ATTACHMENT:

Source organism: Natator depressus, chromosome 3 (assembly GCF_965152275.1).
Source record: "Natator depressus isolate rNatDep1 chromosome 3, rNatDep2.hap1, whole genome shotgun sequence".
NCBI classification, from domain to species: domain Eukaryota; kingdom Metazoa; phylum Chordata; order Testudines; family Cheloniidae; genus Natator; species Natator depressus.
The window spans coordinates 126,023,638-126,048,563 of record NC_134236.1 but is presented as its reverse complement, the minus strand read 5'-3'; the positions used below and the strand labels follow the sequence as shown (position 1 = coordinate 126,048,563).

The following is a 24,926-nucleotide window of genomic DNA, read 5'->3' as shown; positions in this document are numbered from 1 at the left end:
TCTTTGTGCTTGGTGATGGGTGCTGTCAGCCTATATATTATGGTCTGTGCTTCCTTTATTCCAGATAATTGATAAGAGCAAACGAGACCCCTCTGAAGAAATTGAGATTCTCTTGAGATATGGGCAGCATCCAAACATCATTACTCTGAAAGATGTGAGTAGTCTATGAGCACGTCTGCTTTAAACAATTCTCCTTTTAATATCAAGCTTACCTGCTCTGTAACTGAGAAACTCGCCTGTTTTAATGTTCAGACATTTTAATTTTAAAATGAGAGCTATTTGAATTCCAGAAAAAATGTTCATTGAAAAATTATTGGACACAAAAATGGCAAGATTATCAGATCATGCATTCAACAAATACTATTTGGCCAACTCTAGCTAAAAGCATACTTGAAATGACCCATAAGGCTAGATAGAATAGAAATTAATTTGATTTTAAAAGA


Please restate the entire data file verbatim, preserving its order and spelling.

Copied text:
Source organism: Natator depressus, chromosome 3 (assembly GCF_965152275.1).
Source record: "Natator depressus isolate rNatDep1 chromosome 3, rNatDep2.hap1, whole genome shotgun sequence".
NCBI classification, from domain to species: domain Eukaryota; kingdom Metazoa; phylum Chordata; order Testudines; family Cheloniidae; genus Natator; species Natator depressus.
The window spans coordinates 126,023,638-126,048,563 of record NC_134236.1 but is presented as its reverse complement, the minus strand read 5'-3'; the positions used below and the strand labels follow the sequence as shown (position 1 = coordinate 126,048,563).

The following is a 24,926-nucleotide window of genomic DNA, read 5'->3' as shown; positions in this document are numbered from 1 at the left end:
TCTTTGTGCTTGGTGATGGGTGCTGTCAGCCTATATATTATGGTCTGTGCTTCCTTTATTCCAGATAATTGATAAGAGCAAACGAGACCCCTCTGAAGAAATTGAGATTCTCTTGAGATATGGGCAGCATCCAAACATCATTACTCTGAAAGATGTGAGTAGTCTATGAGCACGTCTGCTTTAAACAATTCTCCTTTTAATATCAAGCTTACCTGCTCTGTAACTGAGAAACTCGCCTGTTTTAATGTTCAGACATTTTAATTTTAAAATGAGAGCTATTTGAATTCCAGAAAAAATGTTCATTGAAAAATTATTGGACACAAAAATGGCAAGATTATCAGATCATGCATTCAACAAATACTATTTGGCCAACTCTAGCTAAAAGCATACTTGAAATGACCCATAAGGCTAGATAGAATAGAAATTAATTTGATTTTAAAAGA